The road from Khasa was surfaced with gravel and clung to the gorge precariously. Soon it became clear why there was no traffic: as I walked along I could hear boulders crashing down from the forested gorge above, bouncing over the road and plunging into the abyss below. It was still pouring with rain but the little square of plastic I had bought from the Tamang porters was keeping me dry and happy. After a few hours a Chinese man bounced along in an old car and gave me a lift. He was middle-aged, friendly and the seats were covered in some sort of carpeting. Even though he was only going for a few miles it was wonderful to relax in a comfortable chair. Our conversation consisted of single words:
– You? America? He said. America good! You go?
– Me? I replied. I go Shanghai!
– China! He concluded with disgust. No good! No money!
We finally reached the top of the gorge. On a nearby hillside was a miserable settlement of low houses huddling from the wind. The driver indicated that this was where I had to get out. I happily complied, grateful for the lift. I waved goodbye and to my outrage noticed that he didn’t turn off into the village at all, but drove on towards Lhasa. The swine! He just wanted to get rid of me. Maybe I should have offered him money. I walked on.
Hours later I saw a tiny shack by the side of the road – a tea shop – and went in. The tables and stools were so small, and so low to the ground, that it looked like a kindergarten. I sat down on a stool that wasn’t much bigger than a cigarette pack and looked at the big, pretty, round-faced Tibetan girl who was standing over me. She looked nervous and kept saying momo which I assumed was the Tibetan word for steamed dumplings. Tea and momos were the only thing she had on offer, apart from hot chili sauce. They were delicious, invigorating and cheap.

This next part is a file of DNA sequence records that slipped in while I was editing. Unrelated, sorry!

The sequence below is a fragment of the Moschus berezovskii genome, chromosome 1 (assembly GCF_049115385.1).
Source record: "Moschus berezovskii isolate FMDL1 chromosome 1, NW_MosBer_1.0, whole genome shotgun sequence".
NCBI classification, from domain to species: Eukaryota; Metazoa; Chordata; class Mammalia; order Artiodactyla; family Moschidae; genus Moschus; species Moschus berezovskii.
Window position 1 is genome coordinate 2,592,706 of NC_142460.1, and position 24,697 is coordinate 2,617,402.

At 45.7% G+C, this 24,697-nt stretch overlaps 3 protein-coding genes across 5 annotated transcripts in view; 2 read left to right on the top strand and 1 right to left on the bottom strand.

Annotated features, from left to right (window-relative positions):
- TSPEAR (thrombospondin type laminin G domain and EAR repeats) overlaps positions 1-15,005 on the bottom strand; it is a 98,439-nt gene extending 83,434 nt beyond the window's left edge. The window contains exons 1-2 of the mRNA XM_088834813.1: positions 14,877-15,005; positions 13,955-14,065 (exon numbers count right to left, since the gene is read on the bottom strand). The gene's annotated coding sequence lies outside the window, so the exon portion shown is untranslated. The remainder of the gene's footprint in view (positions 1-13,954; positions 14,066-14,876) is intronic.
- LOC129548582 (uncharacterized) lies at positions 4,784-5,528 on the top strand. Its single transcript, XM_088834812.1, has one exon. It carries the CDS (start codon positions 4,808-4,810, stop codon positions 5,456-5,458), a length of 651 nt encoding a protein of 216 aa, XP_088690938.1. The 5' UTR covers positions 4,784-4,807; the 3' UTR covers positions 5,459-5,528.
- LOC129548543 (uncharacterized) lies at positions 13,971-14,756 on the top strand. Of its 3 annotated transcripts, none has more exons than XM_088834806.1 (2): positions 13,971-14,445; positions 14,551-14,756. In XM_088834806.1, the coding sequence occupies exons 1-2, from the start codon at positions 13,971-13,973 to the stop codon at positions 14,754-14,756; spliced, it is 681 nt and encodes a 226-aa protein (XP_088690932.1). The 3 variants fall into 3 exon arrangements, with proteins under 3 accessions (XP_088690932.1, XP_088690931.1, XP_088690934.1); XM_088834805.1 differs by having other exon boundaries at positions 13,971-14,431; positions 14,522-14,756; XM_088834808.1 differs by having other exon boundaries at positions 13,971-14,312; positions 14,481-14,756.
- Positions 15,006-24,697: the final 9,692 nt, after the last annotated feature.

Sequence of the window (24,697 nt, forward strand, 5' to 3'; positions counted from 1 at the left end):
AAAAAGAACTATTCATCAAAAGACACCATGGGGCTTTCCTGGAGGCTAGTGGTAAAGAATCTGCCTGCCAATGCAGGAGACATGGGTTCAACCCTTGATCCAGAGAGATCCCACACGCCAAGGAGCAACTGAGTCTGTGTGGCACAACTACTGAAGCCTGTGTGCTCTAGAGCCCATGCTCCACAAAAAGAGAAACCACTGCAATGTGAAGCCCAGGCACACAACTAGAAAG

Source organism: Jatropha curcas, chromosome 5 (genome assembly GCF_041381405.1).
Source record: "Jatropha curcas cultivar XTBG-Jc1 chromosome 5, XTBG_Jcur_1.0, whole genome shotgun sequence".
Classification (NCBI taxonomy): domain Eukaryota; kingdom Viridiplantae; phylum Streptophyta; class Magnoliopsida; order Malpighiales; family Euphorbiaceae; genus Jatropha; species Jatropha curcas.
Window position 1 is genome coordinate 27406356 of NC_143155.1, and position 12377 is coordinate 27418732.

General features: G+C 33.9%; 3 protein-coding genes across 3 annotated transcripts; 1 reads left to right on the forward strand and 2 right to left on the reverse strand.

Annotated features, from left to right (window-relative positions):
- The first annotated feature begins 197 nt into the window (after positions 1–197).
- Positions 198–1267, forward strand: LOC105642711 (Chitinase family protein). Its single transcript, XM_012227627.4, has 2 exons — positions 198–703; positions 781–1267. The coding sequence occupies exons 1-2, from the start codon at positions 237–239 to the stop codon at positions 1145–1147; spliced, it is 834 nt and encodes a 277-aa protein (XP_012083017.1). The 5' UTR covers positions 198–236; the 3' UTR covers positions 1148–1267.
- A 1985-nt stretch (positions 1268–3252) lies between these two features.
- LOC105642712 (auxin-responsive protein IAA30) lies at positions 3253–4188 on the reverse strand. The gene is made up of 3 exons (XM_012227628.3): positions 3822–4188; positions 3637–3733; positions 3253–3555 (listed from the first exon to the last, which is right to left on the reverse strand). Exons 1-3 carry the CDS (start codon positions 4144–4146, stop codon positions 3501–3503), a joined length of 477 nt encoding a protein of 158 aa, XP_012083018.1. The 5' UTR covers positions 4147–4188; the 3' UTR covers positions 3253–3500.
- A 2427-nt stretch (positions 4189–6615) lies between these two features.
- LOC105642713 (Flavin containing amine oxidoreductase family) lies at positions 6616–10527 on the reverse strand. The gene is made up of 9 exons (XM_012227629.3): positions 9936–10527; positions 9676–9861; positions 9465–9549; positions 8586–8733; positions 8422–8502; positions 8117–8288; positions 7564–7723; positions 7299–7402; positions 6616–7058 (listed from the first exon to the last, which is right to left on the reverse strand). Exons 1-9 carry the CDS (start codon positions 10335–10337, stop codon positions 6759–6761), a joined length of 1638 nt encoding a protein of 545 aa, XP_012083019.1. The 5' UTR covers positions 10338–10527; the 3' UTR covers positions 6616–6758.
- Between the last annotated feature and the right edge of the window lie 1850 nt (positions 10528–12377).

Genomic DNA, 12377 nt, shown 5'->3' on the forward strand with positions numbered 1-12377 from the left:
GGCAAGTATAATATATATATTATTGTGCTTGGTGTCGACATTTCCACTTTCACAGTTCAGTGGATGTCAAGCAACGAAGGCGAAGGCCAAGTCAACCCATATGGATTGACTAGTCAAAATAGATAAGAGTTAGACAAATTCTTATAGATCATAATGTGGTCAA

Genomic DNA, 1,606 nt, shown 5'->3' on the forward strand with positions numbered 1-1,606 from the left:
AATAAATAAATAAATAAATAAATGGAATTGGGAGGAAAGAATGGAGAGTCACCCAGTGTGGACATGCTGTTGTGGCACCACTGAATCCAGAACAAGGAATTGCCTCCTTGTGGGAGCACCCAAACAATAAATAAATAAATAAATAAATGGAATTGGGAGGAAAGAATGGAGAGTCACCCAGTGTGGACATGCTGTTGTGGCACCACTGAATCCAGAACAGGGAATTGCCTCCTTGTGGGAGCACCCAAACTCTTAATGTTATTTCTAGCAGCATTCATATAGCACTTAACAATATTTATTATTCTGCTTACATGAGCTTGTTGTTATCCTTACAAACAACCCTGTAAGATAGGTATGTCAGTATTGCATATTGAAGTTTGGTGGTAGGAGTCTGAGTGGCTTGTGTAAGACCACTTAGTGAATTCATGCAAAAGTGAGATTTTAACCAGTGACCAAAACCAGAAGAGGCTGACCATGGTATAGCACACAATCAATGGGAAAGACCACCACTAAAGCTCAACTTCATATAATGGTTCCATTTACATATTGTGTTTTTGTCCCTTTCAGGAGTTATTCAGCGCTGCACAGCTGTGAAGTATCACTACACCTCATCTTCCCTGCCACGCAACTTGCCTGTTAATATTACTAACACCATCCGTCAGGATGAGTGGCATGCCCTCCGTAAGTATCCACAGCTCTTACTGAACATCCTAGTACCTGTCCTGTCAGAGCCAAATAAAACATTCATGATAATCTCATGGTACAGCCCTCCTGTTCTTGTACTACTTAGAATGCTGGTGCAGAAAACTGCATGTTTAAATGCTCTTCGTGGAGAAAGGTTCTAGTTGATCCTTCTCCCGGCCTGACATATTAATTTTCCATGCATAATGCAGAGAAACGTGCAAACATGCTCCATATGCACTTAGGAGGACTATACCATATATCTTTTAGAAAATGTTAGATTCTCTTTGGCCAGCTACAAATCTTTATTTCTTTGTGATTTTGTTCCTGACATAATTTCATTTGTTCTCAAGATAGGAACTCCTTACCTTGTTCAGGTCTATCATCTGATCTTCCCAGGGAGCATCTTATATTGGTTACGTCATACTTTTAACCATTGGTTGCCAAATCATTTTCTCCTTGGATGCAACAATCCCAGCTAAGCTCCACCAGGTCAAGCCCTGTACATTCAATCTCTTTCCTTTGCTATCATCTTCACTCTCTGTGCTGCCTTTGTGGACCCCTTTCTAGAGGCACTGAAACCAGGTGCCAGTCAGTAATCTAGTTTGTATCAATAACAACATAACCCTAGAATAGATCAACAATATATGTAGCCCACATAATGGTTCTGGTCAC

Back on the road I was starting to feel light-headed because of the altitude. The colours were changing: in the gorge it had been dark green, brown and grey but now the predominant colour was yellow, the sort of browny yellow you associate with the desert, or lions. The air was incredibly dry and dusty. There were no people around, no settlements, no cars, no animals. I was feeling optimistic and not at all lonely.
Suddenly a Tibetan man on horseback appeared. He looked weather-beaten and far bigger than the pony he was riding. He looked at me with interest, jumped off his pony and came over to sniff me out. He made appreciating noises about my rucksack, my sunglasses and my boots, smiled broadly and then indicated his stirrups, boots and hats. Would I like to swap? He took my sunglasses, put them on and squealed with delight as the whole landscape changed colour. He moved towards his horse and I was sure he was going to shoot off with my specs, so I grabbed them back and we wrestled and laughed like a pair of teenagers. As he rode off with a wave I was struck with the harmlessness of the incident – if this had happened in a western city it could easily have turned violent. I walked on.
Am I on the right road to Lhasa? I thought. Surely there should be more traffic on the main road from Kathmandu to Lhasa?